New Species of Leech Found Near Washington, DC

There’s a new bloodsucker in town — and it has been lurking in plain sight for decades.

Scientists have discovered a previously unrecognized species of medicinal leech from specimens collected in southern Maryland, just less than 50 miles from the National Museum of Natural History in Washington, DC — one of the world’s largest libraries of biodiversity.

The discovery prompted Smithsonian scientists to search through marshes and museum collections that ultimately revealed that the leech, now named named Macrobdella mimicus, has long occupied a range that stretches throughout the Piedmont region of the eastern United States, between the Appalachian Mountains and the Atlantic Coast, according to a press release.

“A discovery like this makes clear just how much diversity is out there remaining to be discovered and documented, even right under scientists’ noses,” said Anna Phillips, the museum’s curator of parasitic worms and lead author of an article describing the new species published in the Journal of Parasitology.

Leeches are parasitic worms, many of which feed on the blood of their hosts. In the 1700s and 1800s, physicians used leeches to treat a wide range of ailments, believing that by ridding a patient’s body of bad blood, the parasites could cure headaches, fevers and other conditions, according to the Smithsonian. Any leech that readily feeds on humans is considered a medicinal leech, although in North America most leeches used for bloodletting were imported from Europe, leaving native species relatively undisturbed.

During a 2015 field expedition to the explore the diversity of medicinal leeches in North America, Phillips had collected several orange-spotted, olive-green leech specimens from a Maryland swamp. She and her team assumed they belonged to a familiar species called M. decora, a leech that is thought to live throughout a large swath of the northern United States. But DNA sequencing revealed otherwise.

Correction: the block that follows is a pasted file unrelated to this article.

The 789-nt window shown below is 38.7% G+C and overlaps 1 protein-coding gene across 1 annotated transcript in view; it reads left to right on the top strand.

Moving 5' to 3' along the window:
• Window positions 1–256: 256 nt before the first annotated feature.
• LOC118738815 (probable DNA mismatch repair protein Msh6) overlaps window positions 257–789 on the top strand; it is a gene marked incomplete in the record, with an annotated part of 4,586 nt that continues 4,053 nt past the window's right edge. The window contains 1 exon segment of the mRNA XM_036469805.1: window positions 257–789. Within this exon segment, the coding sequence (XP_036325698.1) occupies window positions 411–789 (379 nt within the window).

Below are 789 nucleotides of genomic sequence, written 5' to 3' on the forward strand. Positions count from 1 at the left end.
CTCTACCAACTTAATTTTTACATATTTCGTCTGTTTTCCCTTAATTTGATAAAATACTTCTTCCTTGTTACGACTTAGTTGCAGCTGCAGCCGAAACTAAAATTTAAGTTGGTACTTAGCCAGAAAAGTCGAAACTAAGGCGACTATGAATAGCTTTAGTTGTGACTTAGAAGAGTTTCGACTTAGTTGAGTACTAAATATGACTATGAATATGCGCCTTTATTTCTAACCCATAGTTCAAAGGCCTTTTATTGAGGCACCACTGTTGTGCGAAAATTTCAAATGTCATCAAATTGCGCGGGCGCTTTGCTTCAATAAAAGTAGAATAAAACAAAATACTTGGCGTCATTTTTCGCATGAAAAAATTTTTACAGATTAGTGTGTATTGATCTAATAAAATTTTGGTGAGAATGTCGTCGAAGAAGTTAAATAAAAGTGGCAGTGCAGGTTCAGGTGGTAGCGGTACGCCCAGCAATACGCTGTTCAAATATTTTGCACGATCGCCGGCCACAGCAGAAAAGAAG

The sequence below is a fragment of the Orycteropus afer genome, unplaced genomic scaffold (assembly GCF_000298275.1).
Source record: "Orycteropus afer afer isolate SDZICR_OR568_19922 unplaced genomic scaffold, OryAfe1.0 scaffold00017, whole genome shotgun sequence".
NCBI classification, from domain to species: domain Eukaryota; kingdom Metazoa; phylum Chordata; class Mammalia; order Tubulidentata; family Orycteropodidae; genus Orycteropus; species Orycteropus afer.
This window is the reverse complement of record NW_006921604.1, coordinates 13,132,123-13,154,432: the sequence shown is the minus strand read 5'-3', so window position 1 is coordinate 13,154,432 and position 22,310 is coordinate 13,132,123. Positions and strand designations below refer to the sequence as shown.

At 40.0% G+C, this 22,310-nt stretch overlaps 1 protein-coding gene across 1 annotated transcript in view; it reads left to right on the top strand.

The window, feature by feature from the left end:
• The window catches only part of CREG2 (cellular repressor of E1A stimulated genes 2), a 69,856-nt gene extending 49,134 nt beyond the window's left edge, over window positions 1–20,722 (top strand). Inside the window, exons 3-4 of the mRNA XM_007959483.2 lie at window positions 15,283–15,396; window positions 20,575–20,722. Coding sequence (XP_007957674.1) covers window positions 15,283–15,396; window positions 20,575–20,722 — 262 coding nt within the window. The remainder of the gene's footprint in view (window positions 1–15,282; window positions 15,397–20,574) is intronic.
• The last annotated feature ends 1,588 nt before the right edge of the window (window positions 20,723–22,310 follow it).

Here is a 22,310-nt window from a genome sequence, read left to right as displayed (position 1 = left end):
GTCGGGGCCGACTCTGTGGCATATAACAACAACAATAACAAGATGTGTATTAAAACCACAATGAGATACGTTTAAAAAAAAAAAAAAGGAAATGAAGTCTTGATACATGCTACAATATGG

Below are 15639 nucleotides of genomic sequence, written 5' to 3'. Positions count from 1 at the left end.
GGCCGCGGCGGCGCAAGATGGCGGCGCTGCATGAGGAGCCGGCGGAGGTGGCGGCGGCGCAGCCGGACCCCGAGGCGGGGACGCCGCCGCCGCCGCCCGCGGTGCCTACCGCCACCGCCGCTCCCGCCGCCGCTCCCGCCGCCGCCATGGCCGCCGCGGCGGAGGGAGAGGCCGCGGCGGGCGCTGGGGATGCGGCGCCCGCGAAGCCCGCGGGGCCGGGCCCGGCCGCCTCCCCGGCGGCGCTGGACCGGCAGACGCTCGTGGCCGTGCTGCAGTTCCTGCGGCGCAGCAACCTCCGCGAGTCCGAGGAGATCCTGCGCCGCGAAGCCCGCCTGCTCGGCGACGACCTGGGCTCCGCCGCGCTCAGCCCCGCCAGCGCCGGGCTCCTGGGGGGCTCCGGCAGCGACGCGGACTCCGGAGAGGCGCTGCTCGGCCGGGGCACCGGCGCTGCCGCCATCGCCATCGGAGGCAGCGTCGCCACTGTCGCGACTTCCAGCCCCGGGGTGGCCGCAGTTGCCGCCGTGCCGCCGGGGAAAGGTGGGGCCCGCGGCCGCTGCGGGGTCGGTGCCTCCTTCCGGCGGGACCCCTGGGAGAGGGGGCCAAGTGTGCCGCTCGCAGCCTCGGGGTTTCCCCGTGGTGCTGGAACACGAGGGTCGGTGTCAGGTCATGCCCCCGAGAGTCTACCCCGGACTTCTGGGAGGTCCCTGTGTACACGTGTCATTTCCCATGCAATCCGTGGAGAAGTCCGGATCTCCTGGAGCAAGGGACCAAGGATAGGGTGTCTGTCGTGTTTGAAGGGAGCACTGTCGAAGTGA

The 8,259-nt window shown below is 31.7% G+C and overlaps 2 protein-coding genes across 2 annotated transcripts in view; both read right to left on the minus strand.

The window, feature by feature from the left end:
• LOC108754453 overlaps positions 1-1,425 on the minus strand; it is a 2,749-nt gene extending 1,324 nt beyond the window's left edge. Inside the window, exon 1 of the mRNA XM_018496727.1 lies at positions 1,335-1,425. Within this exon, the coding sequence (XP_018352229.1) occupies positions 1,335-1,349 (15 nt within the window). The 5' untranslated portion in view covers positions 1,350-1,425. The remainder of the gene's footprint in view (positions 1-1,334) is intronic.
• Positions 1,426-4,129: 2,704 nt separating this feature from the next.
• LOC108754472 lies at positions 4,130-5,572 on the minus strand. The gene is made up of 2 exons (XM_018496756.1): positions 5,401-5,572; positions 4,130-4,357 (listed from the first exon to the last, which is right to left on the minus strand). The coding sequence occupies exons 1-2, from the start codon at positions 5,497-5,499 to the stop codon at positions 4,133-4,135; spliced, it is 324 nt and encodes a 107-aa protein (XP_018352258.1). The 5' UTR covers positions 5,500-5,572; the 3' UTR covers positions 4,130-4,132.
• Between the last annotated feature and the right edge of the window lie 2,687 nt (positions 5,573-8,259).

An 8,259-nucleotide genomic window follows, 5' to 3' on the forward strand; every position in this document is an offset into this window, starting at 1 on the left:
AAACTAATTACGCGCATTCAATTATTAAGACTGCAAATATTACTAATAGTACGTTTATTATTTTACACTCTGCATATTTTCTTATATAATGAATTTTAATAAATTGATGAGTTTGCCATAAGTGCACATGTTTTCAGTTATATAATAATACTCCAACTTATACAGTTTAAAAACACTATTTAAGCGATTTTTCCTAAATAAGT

A team of scientists led by Anna Phillips (pictured), the Smithsonian’s curator of parasitic worms, describe the Macrobdella mimicus in the Journal of Parasitology. (Photo Credit: Paul Fetters for Smithsonian)

Examining the specimens’ genomes at key regions used for species identification, Ricardo Salas-Montiel, a graduate student at the National Autonomous University of Mexico, found significant differences from the DNA of M. decora, the Smithsonian said in the statement.

Aside from the molecular discrepancy, scientists also found a physical difference that distinguished them from M. decora. “Like M. decora, the new leeches have multiple reproductive pores along the bottom of their bodies, known as gonopores and accessory pores. In the new leeches, the gonorpores and accessory pores were located in a different position relative to each other,” the Smithsonian said.

Another expedition led to the team finding more leeches from South Carolina that shared the same accessory pore positioning. “Then we sequenced [their DNA], and they all came out more closely related to the leeches we had found in Maryland than to anything else known to science,” Phillips said.

Phillips quickly retrieved dozens of North American leeches stored in the Smithsonian’s parasite collection and examined their accessory pores. “All of a sudden, I started finding these things everywhere,” she said.

The National Museum of Natural History in Washington, DC. (Photo Credit: George Rose / Getty Images)

Leeches with the unique pore positioning had been found in locations from northern Georgia to Long Island and preserved in the museum’s collection for years. The oldest, Phillips said, dated back to 1937.

Phillips also scoured parasite collections at the North Carolina Museum of Natural Sciences and the Virginia Museum of Natural History, pinpointing additional places where the leech had been found in the past. She and her team also found fresh specimens in Georgia and North Carolina and used DNA sequencing to confirm their close relationship to the others.

The historical record from the museums’ collections, with specimens spanning 63 years, adds another critical layer of information, confirming that the species was not recently introduced to the area and does not represent a newly evolved species.

“It’s been here this whole time,” Phillips said. “We just hadn’t looked at it in this new way.”

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